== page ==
- No flashback and vein very mobile
- Immobilise vein with downwards stretching of the skin and pierce vein with a rapid, swift movement (slow movements displace rather than puncture the vein)
- No flashback, but able to advance
- You may be in the vein, but the vein may be too small, too constricted or the tip of the cannula may be lodged in a valve. Flush the vein to confirm. If unable to flush, you are most likely in the subcutaneous space.
- Peripheral oedema
- Compress skin over area where vein might be expected. This may reveal the vein.
- Unable to find veins
- look in unusual sites - ulnar/dorsal aspect of forearm or feet.
Very fine veins on the forearm cannot be palpable, but can be cannulated by vision, keeping the angle of the needle nearly horizontal so as not to go through the other wall of the vein.
The long saphenous vein may be hard to palpate, generally found halfway between the medial malleolus and the medial edge of the tibia. It may be localised using the tap test - place one finger ~2cm superiorly and tap lower down - transmission of the tap suggests a column of fluid is present.
Other adjuncts include illumination with a cold light or portable ultrasound.
Changing the Cannula
- As soon as no longer needed remove it!
- Administration sets should be changed by 96 hours to minimize risk of infection and 24 hours if lipid containing substances infused.
- Regrettably device associated phlebitis is not a clear function of time , and risk of infection may be a function of technique so the common guideline practice of between 24 to 72 hour replacement of peripheral cannulae has some evidence base weaknesses
- As the majority of cases of staphylococcus aureus and hence MRSA bacteraemia are hospital-acquired, and most are associated with infected intravenous catheters (not just central) targeted reduction of this complication requires policies to minimise iv cannula use.
- Arterial puncture
- Needlestick injuries
- ↑ Harrison N, Langham BT, Bogod DG. Appropriate use of local anaesthetic for venous cannulation. Anaesthesia. 1992 Mar;47(3):210-2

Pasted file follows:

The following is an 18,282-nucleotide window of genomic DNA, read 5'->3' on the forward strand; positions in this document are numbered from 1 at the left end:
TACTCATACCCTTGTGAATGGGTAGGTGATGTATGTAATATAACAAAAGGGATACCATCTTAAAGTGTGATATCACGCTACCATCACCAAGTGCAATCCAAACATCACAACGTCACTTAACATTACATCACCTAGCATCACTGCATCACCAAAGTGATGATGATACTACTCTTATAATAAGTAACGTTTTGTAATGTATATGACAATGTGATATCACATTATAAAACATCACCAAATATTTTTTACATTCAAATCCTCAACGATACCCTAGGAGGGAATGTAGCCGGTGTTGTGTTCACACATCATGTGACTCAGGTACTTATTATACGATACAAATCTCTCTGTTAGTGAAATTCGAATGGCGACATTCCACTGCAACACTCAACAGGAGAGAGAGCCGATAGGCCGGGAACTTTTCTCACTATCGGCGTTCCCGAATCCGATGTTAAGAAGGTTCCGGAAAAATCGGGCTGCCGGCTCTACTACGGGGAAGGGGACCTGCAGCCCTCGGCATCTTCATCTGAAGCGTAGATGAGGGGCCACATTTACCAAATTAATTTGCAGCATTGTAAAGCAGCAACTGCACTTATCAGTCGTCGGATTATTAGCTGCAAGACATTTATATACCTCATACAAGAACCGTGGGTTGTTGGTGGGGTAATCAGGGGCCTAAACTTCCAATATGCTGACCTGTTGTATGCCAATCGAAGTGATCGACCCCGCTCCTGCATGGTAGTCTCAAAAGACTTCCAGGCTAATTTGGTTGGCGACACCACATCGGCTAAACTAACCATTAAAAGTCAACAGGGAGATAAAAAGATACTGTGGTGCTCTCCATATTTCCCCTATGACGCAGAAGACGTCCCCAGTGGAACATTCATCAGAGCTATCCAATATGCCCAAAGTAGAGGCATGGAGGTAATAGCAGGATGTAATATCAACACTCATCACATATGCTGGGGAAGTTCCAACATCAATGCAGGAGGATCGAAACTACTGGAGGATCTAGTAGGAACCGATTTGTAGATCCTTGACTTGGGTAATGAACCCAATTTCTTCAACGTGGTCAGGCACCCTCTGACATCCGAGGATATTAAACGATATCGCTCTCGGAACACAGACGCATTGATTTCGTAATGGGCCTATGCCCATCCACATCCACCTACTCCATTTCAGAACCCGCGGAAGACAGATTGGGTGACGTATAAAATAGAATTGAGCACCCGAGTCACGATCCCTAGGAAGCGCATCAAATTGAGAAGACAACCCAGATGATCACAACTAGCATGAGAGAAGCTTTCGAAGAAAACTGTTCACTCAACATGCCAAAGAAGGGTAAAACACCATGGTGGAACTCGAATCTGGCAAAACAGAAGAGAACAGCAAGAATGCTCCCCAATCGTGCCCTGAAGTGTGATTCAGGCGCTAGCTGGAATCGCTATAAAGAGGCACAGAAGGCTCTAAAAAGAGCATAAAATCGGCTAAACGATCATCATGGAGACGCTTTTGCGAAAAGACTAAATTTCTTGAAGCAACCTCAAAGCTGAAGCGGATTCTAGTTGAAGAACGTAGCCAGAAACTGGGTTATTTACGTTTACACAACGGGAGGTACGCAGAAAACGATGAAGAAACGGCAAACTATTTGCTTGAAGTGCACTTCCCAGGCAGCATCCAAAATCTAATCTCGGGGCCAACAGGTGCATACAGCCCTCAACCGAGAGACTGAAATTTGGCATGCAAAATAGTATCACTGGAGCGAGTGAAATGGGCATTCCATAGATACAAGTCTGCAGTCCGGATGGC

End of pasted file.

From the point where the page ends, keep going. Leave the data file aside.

- ↑ Langham BT, Harrison DA. Local anaesthetic: does it really reduce the pain of insertion of all sizes of venous cannula? Anaesthesia. 1992 Oct;47(10):890-1.
- ↑ Halm MA. Effects of local anesthetics on pain with intravenous catheter insertion. American journal of critical care : an official publication, American Association of Critical-Care Nurses. 2008 May; 17(3):265-8.
- ↑ Mimoz O, Pieroni L, Lawrence C, Edouard A, Costa Y, Samii K, Brun-Buisson C. Prospective, randomized trial of two antiseptic solutions for prevention of central venous or arterial catheter colonization and infection in intensive care unit patients. Critical care medicine. 1996 Nov; 24(11):1818-23.
- ↑ Langgartner J, Linde HJ, Lehn N, Reng M, Schölmerich J, Glück T. Combined skin disinfection with chlorhexidine/propanol and aqueous povidone-iodine reduces bacterial colonisation of central venous catheters. Intensive care medicine. 2004 Jun; 30(6):1081-8.(Link to article – subscription may be required.)
- ↑ Maki DG, Kluger DM, Crnich CJ. The risk of bloodstream infection in adults with different intravascular devices: a systematic review of 200 published prospective studies. Mayo Clinic proceedings. Mayo Clinic. 2006 Sep; 81(9):1159-71.
- ↑ Ritchie S, Jowitt D, Roberts S. The Auckland City Hospital Device Point Prevalence Survey 2005: utilisation and infectious complications of intravascular and urinary devices. The New Zealand medical journal. 2007; 120(1260):U2683.(Epub)
- ↑ Gillies D, O'Riordan L, Wallen M, Morrison A, Rankin K, Nagy S. Optimal timing for intravenous administration set replacement. Cochrane database of systematic reviews (Online). 2005; (4):CD003588.(Epub) (Link to article – subscription may be required.)
- ↑ Nassaji-Zavareh M, Ghorbani R. Peripheral intravenous catheter-related phlebitis and related risk factors. Singapore medical journal. 2007 Aug; 48(8):733-6.
- ↑ Bregenzer T, Conen D, Sakmann P, Widmer AF. Is routine replacement of peripheral intravenous catheters necessary? Archives of internal medicine. 1998 Jan 26; 158(2):151-6.
- ↑ Jeyaratnam D, Edgeworth JD, French GL. Enhanced surveillance of meticillin-resistant Staphylococcus aureus bacteraemia in a London teaching hospital. The Journal of hospital infection. 2006 Aug; 63(4):365-73.(Link to article – subscription may be required.)